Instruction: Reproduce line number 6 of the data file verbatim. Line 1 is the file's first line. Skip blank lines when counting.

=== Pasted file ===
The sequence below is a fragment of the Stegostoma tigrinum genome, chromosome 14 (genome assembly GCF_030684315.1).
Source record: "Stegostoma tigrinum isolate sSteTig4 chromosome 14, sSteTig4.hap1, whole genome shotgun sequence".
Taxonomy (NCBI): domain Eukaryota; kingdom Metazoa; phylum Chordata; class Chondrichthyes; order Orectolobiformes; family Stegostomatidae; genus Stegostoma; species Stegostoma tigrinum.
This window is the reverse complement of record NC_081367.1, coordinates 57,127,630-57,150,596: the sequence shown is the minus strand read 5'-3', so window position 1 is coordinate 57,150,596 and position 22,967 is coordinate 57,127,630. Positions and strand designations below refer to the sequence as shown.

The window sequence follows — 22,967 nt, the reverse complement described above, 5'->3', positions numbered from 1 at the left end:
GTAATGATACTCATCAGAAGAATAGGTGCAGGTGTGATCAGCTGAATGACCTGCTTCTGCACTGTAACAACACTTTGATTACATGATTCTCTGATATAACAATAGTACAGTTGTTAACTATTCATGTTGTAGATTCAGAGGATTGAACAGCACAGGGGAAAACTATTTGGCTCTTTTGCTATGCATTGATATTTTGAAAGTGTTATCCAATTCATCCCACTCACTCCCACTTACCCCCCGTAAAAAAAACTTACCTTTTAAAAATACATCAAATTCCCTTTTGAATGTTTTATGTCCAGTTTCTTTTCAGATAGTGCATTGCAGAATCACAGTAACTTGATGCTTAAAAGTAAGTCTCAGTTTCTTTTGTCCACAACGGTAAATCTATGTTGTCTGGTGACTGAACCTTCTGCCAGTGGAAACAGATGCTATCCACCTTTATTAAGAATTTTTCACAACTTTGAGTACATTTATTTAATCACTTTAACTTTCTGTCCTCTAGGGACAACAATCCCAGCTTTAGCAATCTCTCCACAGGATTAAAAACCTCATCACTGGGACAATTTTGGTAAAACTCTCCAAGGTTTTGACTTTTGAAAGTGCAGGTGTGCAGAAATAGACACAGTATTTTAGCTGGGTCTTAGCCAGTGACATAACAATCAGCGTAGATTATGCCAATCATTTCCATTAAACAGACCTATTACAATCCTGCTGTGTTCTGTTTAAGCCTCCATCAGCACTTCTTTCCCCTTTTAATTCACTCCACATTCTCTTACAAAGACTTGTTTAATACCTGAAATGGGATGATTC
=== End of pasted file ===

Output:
GTAATGATACTCATCAGAAGAATAGGTGCAGGTGTGATCAGCTGAATGACCTGCTTCTGCACTGTAACAACACTTTGATTACATGATTCTCTGATATAACAATAGTACAGTTGTTAACTATTCATGTTGTAGATTCAGAGGATTGAACAGCACAGGGGAAAACTATTTGGCTCTTTTGCTATGCATTGATATTTTGAAAGTGTTATCCAATTCATCCCACTCACTCCCACTTACCCCCCGTAAAAAAAACTTACCTTTTAAAAATACATCAAATTCCCTTTTGAATGTTTTATGTCCAGTTTCTTTTCAGATAGTGCATTGCAGAATCACAGTAACTTGATGCTTAAAAGTAAGTCTCAGTTTCTTTTGTCCACAACGGTAAATCTATGTTGTCTGGTGACTGAACCTTCTGCCAGTGGAAACAGATGCTATCCACCTTTATTAAGAATTTTTCACAACTTTGAGTACATTTATTTAATCACTTTAACTTTCTGTCCTCTAGGGACAACAATCCCAGCTTTAGCAATCTCTCCACAGGATTAAAAACCTCATCACTGGGACAATTTTGGTAAAACTCTCCAAGGTTTTGACTTTTGAAAGTGCAGGTGTGCAGAAATAGACACAGTATTTTAGCTGGGTCTTAGCCAGTGACATAACAATCAGCGTAGATTATGCCAATCATTTCCATTAAACAGACCTATTACAATCCTGCTGTGTTCTGTTTAAGCCTCCATCAGCACTTCTTTCCCCTTTTAATTCACTCCACATTCTCTTACAAAGACTTGTTTAATACCTGAAATGGGATGATTC